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Failing economy drives reverse migration, encouraged by government incentives.
The ruthless, illegal ferry traders operating in north Africa and Spain charged Ibrahim 800 euros ($1,111) for the trip, a voyage undertaken in a flimsy boat with 85 other passengers. They left shore three times before making it to the Canary Islands. After he arrived, he studied Spanish from a dictionary, hoping to make a good transition into Spanish life. At the beginning, through odd jobs, he made enough money to take courses in economics. Then came the 2008 recession and a crackdown on illegal immigrants. In a Kafkaesque saga, he relates the difficulty of keeping his residency, with one set of papers after another demanded by various government agencies.
He has also begun encountering racism in the metro, Ibrahim said, with people sometimes yelling out insults. But generally, he has no complaints about his adopted country. “I can’t stay without a job though,” he said. “Ideally, I would go home. But it’s too dangerous. I only want to live in tranquility and work and send money back to my family.”
In many cities, immigrants of different ethnicities settle in their own neighborhoods and socialize with each other. Here in Madrid, they are apt to mingle. “I feel it’s important to stand with everyone in need,” said Ibrahim, as he set off for a rally in support of Bangladeshis detained in the Spanish city of Ceuta.
Jahid, 27, a Bangladeshi who arrived in Spain three years ago, goes out of his way to help other immigrants. In his free time, he volunteers at a community center in Lavapies, where people can obtain information on work permits, residence papers, jobs, free courses, legal aid, and medical services. Like Ibrahim, his journey to Spain was tortuous, after a flight to Niger from Bangladesh, through west and north Africa to Morocco, much of it on foot. Altogether, it cost him 10,000 euros (about $14,000), paid to various criminal organizations along the way. Jahid’s family put up the money, expecting him to eventually send funds home. He sold international phone cards until recently finding a job translating at an immigration center.
He tries to cheer up his countrymen. Climbing the broken, wooden stairs in a decrepit building in Lavapies, he said that eight of his friends live in two rooms on the top floor, all now without any source of income. They keep their space neat and clean; hang their clothes on a rack in a small hallway with their shoes stacked underneath. An ancient computer sits on a desk nearby. Four bunk beds fill the tiny, windowless bedroom, where a man lingered in the darkness, so depressed that he no longer leaves the apartment.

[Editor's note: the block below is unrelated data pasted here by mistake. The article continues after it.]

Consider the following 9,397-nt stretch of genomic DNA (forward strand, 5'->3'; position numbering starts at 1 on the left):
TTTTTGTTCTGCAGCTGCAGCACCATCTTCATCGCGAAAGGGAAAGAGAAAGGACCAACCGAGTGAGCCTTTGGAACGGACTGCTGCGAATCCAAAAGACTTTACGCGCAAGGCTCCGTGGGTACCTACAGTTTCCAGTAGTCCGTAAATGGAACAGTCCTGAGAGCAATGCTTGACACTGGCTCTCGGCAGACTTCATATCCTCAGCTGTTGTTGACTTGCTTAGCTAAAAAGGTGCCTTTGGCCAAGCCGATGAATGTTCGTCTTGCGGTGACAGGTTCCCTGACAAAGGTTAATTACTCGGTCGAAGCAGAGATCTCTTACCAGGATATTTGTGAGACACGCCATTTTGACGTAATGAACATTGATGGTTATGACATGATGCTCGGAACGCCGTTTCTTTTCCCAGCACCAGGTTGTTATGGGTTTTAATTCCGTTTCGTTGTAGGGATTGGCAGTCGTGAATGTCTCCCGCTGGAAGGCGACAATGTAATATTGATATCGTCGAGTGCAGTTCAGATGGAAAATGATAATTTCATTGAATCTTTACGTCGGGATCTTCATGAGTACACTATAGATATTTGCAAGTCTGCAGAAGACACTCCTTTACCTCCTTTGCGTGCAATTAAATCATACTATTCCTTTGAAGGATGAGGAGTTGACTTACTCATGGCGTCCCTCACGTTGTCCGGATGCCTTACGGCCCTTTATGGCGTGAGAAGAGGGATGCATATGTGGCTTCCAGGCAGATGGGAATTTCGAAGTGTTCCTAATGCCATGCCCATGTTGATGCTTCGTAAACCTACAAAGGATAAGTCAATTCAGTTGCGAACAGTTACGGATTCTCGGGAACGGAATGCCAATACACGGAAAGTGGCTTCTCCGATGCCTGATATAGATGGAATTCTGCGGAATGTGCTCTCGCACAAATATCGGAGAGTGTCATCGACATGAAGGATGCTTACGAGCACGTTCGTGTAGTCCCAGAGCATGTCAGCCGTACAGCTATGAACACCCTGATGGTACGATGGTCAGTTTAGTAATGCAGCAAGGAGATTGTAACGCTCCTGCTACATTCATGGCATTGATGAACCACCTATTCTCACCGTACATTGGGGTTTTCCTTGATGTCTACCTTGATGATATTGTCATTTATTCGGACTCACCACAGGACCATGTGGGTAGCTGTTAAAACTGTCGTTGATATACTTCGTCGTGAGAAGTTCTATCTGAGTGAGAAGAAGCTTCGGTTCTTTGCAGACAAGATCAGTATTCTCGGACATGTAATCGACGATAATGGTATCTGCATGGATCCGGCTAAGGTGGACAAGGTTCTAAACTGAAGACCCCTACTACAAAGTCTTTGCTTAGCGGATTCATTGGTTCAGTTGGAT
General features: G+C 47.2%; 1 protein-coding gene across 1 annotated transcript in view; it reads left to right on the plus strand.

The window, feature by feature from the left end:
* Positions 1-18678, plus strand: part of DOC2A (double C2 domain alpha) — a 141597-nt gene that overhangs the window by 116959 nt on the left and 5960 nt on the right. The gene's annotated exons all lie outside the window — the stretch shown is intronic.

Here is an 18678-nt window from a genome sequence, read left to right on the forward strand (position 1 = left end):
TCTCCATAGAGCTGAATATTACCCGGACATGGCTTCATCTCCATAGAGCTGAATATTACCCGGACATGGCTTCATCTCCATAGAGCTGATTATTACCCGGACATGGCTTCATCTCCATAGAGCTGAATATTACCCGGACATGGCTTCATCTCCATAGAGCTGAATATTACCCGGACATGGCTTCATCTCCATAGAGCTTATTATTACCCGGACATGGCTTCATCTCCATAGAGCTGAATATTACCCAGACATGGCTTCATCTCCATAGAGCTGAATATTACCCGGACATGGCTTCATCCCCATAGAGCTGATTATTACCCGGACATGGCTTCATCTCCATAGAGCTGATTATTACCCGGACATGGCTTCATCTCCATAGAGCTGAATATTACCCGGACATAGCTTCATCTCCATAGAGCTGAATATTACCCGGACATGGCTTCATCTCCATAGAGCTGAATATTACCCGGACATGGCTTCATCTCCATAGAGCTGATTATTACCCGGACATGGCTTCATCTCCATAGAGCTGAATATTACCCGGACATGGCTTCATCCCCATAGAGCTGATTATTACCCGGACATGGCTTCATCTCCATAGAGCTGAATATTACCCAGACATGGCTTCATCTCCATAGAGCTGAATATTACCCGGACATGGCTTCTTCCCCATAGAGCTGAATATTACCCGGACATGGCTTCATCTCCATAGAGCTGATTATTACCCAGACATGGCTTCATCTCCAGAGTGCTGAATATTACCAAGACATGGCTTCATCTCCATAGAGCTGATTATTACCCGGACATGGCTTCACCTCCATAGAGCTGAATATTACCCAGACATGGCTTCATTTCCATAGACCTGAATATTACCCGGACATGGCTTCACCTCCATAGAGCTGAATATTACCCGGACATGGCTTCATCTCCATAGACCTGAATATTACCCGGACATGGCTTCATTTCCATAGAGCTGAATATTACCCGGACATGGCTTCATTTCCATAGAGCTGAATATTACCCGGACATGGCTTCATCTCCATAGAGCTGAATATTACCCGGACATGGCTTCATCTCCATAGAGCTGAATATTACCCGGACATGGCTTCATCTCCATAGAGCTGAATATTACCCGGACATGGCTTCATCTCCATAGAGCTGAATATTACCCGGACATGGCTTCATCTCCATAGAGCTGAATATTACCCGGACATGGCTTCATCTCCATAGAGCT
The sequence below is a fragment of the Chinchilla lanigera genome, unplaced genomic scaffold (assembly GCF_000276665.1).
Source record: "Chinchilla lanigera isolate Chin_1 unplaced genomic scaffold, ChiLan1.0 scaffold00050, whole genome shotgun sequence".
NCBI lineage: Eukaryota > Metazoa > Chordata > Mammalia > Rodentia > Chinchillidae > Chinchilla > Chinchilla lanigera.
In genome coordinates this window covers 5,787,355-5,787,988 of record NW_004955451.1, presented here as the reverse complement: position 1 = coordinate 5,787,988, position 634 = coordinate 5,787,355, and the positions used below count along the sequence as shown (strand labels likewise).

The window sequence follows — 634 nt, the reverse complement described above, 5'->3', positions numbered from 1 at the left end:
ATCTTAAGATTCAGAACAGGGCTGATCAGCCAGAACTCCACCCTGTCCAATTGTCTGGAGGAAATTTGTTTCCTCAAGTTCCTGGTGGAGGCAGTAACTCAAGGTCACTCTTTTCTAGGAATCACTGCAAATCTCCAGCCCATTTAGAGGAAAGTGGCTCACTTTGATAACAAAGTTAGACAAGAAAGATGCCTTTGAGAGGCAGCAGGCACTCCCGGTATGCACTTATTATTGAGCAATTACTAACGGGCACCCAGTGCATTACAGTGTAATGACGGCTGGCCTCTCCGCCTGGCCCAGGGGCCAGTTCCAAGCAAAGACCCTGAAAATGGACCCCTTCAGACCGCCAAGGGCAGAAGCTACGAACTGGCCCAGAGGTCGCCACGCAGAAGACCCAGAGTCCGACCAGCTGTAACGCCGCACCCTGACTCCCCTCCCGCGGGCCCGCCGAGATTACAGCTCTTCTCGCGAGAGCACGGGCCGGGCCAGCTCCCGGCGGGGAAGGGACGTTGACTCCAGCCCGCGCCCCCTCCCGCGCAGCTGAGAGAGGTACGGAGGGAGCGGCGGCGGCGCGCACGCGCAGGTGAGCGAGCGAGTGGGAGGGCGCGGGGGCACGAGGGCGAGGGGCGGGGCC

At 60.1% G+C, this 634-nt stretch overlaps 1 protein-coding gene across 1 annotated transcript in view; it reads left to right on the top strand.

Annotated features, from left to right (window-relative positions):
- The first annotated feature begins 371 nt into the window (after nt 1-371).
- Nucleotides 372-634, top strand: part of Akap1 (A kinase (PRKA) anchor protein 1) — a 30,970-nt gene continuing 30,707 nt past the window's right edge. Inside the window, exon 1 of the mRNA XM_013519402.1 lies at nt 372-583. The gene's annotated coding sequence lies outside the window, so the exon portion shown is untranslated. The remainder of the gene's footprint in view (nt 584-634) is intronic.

As visitors entered, the men gathered around a table, covered with a plastic cloth, eager to talk to outsiders. They offered pineapple juice and cookies.
“Everyone suffers in the crisis,” said Jahid, “but as immigrants we are alone without family to give us emotional support. The police strike out at us more because of the high unemployment. They think expelling us would ease tensions. My friends are afraid to even sell on the street. Police arrest them and take their goods. Many don’t go out because of fear of detention. It can be very lonely.”
Even though they would prefer to stay, many immigrants in Lavapies now feel obligated to return home. The men used to find jobs in construction and the women in care for the elderly, cleaning houses and working in the food industry. But “it’s tough now,” said Susana Ruiz, 25, who is from Peru and recently lost her position as a cashier in a supermarket. “People are looking for reasons to fire you,” she said. “I was out sick and my boss told me he had replaced me with someone more qualified.” She and her husband have had two children here and miss being surrounded by family.
At least her children live with her. Most of the older women have left children behind. “You never forget that you aren’t able to care for them,” said Lourdes de Maria, 35, who is from the Dominican Republic. “You worry about them growing up without you. But at least here if you don’t have clothes or shoes, there are places that will provide them, and food as well. That doesn’t happen in our countries.”
More immigrants may be choosing to return home now than ever before but, for reasons like those given by de Maria, it seems likely that others will soon take their places in Spain, no matter its troubled economy.
Many immigrants interviewed for this story asked that their last names not be used because they were concerned about their legal status or embarrassed by their circumstances.